It’s been said that business success is 75% people skills and 25% technical skills. Nowhere is this more evident than in sales. However, few if any sales reps receive training on how to build business relationships with those people with whom they do not naturally connect. If people skills are so important, why aren’t more companies providing this kind of critical training for their sales reps when we know we don’t naturally connect with but 25% of the people we meet?
Perhaps it is because most organizations labor under the misperception that you can’t teach how to build relationships. But you can—building business relationships is a skill that can be taught with a conscious, systematic, and routine approach. I know, I created the process and our company has taught it to thousands of people.
There are three key factors that are the building blocks to developing valuable business relationships. You can translate these into steps to provide guidance as you work to improve and broaden the scope of your relationships.
1. You begin with your mindset, what you think. Because your mindset drives your words and behaviors…and these are the only things that another person can see or observe, you need to believe that a relationship with this individual is important. The person you’re reaching out to needs to feel that you are genuinely interested in him/her as an individual.
2. Another factor is what you communicate—the questions that you ask, the information you gather. Think about what you want to learn about this person. You certainly don’t want to come across sounding like an interrogator but you do want to learn things such as this person’s interests, their challenges, their needs and their passions. You’ll want to develop the ability to formulate questions so that they are welcomed and worded in a non-threatening manner. When people feel comfortable talking with you and sharing of themselves with you the relationship foundation begins to form like concrete.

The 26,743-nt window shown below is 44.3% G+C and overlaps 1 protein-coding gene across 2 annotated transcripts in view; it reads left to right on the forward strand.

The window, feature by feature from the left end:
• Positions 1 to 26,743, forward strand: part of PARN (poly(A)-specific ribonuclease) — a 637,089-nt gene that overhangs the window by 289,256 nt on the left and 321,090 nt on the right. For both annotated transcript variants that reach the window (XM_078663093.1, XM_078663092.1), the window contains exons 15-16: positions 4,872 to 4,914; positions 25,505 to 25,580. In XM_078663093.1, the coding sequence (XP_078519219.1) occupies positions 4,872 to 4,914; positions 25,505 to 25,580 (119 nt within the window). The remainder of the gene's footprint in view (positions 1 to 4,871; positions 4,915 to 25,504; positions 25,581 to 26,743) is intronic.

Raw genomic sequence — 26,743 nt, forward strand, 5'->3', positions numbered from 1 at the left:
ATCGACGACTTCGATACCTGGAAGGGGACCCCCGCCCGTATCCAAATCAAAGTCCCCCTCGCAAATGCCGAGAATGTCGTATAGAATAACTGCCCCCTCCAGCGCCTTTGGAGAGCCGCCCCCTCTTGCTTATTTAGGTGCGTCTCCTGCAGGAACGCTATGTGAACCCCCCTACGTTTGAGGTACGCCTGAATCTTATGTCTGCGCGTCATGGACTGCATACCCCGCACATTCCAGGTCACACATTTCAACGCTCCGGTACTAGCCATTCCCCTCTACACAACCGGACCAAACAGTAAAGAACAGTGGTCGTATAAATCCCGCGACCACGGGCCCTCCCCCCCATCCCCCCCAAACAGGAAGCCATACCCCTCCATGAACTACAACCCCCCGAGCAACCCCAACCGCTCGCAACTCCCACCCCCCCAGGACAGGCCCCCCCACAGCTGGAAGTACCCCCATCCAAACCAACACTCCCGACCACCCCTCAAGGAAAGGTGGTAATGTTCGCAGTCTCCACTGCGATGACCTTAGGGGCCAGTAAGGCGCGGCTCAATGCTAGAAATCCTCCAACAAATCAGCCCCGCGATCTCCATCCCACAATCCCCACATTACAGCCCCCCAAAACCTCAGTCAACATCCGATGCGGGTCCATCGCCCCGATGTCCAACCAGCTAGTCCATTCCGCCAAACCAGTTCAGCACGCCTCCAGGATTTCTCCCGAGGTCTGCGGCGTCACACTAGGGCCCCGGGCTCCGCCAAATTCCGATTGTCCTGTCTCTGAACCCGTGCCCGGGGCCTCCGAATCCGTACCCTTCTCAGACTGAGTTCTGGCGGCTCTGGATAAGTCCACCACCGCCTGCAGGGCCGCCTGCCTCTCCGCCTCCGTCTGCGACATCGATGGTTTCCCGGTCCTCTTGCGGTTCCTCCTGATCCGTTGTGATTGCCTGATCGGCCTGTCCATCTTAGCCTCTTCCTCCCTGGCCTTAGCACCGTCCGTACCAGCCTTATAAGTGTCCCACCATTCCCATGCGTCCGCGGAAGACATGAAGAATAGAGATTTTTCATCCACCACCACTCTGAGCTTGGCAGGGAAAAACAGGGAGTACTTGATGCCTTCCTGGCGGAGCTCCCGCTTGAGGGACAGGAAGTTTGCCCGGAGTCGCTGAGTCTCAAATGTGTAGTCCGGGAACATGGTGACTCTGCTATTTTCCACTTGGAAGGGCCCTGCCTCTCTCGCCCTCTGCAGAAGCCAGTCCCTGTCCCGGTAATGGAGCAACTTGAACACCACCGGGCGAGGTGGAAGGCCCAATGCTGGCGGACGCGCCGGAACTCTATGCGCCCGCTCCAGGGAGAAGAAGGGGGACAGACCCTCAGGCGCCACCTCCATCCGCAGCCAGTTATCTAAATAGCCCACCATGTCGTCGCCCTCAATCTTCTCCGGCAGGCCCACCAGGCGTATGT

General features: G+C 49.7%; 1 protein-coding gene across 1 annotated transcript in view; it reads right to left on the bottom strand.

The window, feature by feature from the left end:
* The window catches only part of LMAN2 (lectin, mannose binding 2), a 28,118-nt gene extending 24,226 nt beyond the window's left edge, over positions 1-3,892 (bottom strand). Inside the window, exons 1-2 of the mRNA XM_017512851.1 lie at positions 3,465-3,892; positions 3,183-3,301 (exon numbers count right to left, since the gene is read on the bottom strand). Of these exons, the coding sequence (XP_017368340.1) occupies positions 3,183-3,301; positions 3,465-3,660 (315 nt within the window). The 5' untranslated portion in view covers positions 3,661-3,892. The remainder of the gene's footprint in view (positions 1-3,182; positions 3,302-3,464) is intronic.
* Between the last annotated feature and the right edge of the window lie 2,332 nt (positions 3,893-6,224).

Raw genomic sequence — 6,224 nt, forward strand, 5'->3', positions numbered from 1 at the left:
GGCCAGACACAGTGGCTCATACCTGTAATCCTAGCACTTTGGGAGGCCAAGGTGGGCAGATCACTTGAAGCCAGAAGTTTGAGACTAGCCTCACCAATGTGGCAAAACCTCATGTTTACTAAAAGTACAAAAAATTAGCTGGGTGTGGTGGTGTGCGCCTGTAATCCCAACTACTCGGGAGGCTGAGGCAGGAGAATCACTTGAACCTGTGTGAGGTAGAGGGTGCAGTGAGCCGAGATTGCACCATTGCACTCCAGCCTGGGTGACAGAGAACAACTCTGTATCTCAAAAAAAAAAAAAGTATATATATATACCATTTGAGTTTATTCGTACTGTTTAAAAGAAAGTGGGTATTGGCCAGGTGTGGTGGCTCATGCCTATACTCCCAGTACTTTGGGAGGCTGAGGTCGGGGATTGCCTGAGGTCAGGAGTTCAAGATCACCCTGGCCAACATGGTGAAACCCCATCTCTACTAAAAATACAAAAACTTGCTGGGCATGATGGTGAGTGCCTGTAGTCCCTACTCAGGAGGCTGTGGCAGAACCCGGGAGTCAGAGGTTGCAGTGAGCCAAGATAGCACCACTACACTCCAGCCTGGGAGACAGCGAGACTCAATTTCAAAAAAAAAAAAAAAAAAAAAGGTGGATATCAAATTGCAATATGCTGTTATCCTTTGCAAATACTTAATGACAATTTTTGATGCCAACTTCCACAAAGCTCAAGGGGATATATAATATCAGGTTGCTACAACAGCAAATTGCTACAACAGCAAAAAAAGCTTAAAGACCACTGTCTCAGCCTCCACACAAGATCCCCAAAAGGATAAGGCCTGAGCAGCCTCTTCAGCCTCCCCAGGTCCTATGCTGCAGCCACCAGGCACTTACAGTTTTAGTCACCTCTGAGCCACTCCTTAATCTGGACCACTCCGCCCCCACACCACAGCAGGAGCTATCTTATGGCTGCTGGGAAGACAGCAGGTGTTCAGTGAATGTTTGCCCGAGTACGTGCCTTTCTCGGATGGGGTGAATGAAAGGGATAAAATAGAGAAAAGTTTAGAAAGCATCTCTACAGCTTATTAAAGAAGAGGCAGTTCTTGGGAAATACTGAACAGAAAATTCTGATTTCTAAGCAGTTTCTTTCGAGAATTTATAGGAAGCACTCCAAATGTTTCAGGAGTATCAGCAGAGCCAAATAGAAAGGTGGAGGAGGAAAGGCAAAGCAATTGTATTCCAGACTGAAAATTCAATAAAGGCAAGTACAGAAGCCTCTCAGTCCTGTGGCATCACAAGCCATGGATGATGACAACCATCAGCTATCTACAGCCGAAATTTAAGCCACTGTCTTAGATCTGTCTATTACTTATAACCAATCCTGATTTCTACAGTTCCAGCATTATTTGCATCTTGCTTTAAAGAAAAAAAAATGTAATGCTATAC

3. The actions that you take speak louder than your words. People tend not to pay as much attention to what we say as to what we do. Your actions differentiate you from other people. People want a relationship with us if our actions show we care and if all of our dealings with them are consistent, persistent and predictable in a positive way over time. Many other people may have the same information as you but do nothing with it. For example, if you learn that your customer loves to bike, you can look up bike trails in the area and bring that information to your next meeting. This shows that you’ve thought about that person outside of work and remembered what they were interested in—enough to do something about it.
Building relationships is a process. It is something that takes time and effort as all worthwhile things do. However, the payoff can be enormous. People prefer to do business with people they like. Often in sales, the products or offerings we are selling are similar to what the competition can provide. It is the sales person who becomes the prime differentiating factor. Following a systematic process to build relationships will not only set you apart from other sales reps but provide you with meaningful connections with the people you meet and enrich your life.
If you want to learn more about how to build relationships, click here to learn about this lesson and others that are part of the Delta Points of Sales Excellence lessons.